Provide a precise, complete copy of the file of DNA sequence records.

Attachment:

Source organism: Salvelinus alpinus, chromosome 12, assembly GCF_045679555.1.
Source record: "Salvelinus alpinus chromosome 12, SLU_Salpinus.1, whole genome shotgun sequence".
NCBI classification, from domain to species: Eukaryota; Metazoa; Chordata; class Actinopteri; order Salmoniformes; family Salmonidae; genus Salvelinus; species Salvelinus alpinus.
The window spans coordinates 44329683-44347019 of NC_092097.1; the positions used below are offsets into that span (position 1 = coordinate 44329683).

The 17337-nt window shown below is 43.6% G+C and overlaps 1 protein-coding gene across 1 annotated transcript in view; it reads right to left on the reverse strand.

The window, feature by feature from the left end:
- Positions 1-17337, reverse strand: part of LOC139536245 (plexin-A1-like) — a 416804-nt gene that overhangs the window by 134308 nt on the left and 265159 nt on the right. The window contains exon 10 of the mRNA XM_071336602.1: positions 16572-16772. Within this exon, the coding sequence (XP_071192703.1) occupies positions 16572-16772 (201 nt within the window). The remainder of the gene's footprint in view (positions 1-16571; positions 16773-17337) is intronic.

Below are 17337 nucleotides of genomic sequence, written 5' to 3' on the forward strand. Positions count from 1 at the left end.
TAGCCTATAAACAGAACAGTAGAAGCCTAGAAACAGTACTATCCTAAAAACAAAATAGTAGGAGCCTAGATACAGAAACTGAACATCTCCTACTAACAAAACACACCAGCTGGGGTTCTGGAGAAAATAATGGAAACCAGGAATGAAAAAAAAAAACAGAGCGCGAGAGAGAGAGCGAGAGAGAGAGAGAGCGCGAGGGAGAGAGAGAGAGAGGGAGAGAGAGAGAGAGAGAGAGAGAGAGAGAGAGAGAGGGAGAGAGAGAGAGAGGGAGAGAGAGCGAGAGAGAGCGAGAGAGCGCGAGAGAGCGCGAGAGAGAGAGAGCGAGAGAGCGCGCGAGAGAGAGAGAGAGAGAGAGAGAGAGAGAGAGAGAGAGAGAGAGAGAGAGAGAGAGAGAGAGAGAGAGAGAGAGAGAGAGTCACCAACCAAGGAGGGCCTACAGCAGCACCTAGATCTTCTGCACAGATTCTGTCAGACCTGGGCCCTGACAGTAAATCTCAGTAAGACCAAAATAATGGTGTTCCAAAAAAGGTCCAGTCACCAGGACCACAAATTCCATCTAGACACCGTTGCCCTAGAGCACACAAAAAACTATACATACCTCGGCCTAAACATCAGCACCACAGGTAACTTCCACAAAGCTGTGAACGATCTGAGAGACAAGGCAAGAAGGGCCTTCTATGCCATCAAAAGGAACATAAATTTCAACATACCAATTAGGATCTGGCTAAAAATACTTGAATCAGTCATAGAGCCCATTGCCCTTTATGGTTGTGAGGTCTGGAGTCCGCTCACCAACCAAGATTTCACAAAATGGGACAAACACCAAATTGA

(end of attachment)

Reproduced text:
Source organism: Salvelinus alpinus, chromosome 12, assembly GCF_045679555.1.
Source record: "Salvelinus alpinus chromosome 12, SLU_Salpinus.1, whole genome shotgun sequence".
NCBI classification, from domain to species: Eukaryota; Metazoa; Chordata; class Actinopteri; order Salmoniformes; family Salmonidae; genus Salvelinus; species Salvelinus alpinus.
The window spans coordinates 44329683-44347019 of NC_092097.1; the positions used below are offsets into that span (position 1 = coordinate 44329683).

The 17337-nt window shown below is 43.6% G+C and overlaps 1 protein-coding gene across 1 annotated transcript in view; it reads right to left on the reverse strand.

The window, feature by feature from the left end:
- Positions 1-17337, reverse strand: part of LOC139536245 (plexin-A1-like) — a 416804-nt gene that overhangs the window by 134308 nt on the left and 265159 nt on the right. The window contains exon 10 of the mRNA XM_071336602.1: positions 16572-16772. Within this exon, the coding sequence (XP_071192703.1) occupies positions 16572-16772 (201 nt within the window). The remainder of the gene's footprint in view (positions 1-16571; positions 16773-17337) is intronic.

Below are 17337 nucleotides of genomic sequence, written 5' to 3' on the forward strand. Positions count from 1 at the left end.
TAGCCTATAAACAGAACAGTAGAAGCCTAGAAACAGTACTATCCTAAAAACAAAATAGTAGGAGCCTAGATACAGAAACTGAACATCTCCTACTAACAAAACACACCAGCTGGGGTTCTGGAGAAAATAATGGAAACCAGGAATGAAAAAAAAAAACAGAGCGCGAGAGAGAGAGCGAGAGAGAGAGAGAGCGCGAGGGAGAGAGAGAGAGAGGGAGAGAGAGAGAGAGAGAGAGAGAGAGAGAGAGAGAGGGAGAGAGAGAGAGAGGGAGAGAGAGCGAGAGAGAGCGAGAGAGCGCGAGAGAGCGCGAGAGAGAGAGAGCGAGAGAGCGCGCGAGAGAGAGAGAGAGAGAGAGAGAGAGAGAGAGAGAGAGAGAGAGAGAGAGAGAGAGAGAGAGAGAGAGAGAGAGAGAGAGTCACCAACCAAGGAGGGCCTACAGCAGCACCTAGATCTTCTGCACAGATTCTGTCAGACCTGGGCCCTGACAGTAAATCTCAGTAAGACCAAAATAATGGTGTTCCAAAAAAGGTCCAGTCACCAGGACCACAAATTCCATCTAGACACCGTTGCCCTAGAGCACACAAAAAACTATACATACCTCGGCCTAAACATCAGCACCACAGGTAACTTCCACAAAGCTGTGAACGATCTGAGAGACAAGGCAAGAAGGGCCTTCTATGCCATCAAAAGGAACATAAATTTCAACATACCAATTAGGATCTGGCTAAAAATACTTGAATCAGTCATAGAGCCCATTGCCCTTTATGGTTGTGAGGTCTGGAGTCCGCTCACCAACCAAGATTTCACAAAATGGGACAAACACCAAATTGA